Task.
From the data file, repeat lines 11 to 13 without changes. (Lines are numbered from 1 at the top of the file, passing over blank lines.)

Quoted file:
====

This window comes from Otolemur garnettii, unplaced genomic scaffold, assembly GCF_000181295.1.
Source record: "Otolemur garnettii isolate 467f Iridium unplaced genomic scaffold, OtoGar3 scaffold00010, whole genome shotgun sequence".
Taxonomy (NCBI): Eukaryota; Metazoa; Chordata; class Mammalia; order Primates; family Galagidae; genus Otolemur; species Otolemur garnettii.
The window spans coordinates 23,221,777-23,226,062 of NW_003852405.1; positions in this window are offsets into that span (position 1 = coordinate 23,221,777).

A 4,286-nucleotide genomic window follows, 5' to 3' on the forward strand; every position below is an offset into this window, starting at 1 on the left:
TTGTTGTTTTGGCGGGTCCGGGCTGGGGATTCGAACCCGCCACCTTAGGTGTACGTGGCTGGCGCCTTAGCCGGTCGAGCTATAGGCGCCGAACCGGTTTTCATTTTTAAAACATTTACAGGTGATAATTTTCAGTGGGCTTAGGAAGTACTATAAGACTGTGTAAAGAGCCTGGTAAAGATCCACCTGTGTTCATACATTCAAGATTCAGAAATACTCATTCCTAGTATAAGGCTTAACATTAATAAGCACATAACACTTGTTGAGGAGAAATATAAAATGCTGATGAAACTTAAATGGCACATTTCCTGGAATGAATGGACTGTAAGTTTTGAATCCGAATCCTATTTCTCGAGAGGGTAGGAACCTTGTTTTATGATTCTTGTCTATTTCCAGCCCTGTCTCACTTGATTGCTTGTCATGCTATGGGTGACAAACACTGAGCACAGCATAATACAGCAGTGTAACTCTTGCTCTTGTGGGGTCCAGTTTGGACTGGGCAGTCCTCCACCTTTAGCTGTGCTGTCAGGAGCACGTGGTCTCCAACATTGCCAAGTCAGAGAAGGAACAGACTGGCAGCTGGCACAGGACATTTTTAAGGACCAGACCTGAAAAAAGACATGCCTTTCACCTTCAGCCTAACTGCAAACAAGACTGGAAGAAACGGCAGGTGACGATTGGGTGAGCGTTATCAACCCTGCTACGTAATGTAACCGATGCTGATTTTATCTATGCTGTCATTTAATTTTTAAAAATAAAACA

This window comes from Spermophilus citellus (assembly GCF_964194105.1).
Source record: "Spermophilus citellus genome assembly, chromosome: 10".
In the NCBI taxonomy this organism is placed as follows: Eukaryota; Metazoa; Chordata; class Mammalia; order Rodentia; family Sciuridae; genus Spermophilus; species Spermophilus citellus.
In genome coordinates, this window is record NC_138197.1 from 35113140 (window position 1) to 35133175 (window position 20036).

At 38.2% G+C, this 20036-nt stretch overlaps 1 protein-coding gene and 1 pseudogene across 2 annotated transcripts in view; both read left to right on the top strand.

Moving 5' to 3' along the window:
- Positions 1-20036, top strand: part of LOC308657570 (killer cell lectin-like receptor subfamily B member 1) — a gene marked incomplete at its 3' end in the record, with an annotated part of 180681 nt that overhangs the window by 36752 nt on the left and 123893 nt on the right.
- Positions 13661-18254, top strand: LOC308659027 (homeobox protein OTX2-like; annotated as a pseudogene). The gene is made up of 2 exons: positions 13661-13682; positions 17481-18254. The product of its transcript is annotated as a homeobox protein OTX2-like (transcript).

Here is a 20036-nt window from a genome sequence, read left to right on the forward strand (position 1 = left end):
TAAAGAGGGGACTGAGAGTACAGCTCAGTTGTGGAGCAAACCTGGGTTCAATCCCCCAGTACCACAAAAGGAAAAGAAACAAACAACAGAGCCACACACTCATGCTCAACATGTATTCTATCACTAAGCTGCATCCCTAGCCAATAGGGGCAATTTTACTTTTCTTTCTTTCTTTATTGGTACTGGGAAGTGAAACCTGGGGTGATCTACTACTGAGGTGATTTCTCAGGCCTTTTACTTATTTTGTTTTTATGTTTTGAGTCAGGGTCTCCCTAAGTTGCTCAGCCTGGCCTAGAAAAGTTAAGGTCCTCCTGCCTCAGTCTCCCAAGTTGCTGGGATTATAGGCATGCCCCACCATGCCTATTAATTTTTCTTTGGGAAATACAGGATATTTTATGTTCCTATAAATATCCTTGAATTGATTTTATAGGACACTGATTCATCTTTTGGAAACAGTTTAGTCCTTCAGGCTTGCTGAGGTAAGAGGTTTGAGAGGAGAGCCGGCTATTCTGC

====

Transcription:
At 38.2% G+C, this 20036-nt stretch overlaps 1 protein-coding gene and 1 pseudogene across 2 annotated transcripts in view; both read left to right on the top strand.

Moving 5' to 3' along the window:
- Positions 1-20036, top strand: part of LOC308657570 (killer cell lectin-like receptor subfamily B member 1) — a gene marked incomplete at its 3' end in the record, with an annotated part of 180681 nt that overhangs the window by 36752 nt on the left and 123893 nt on the right.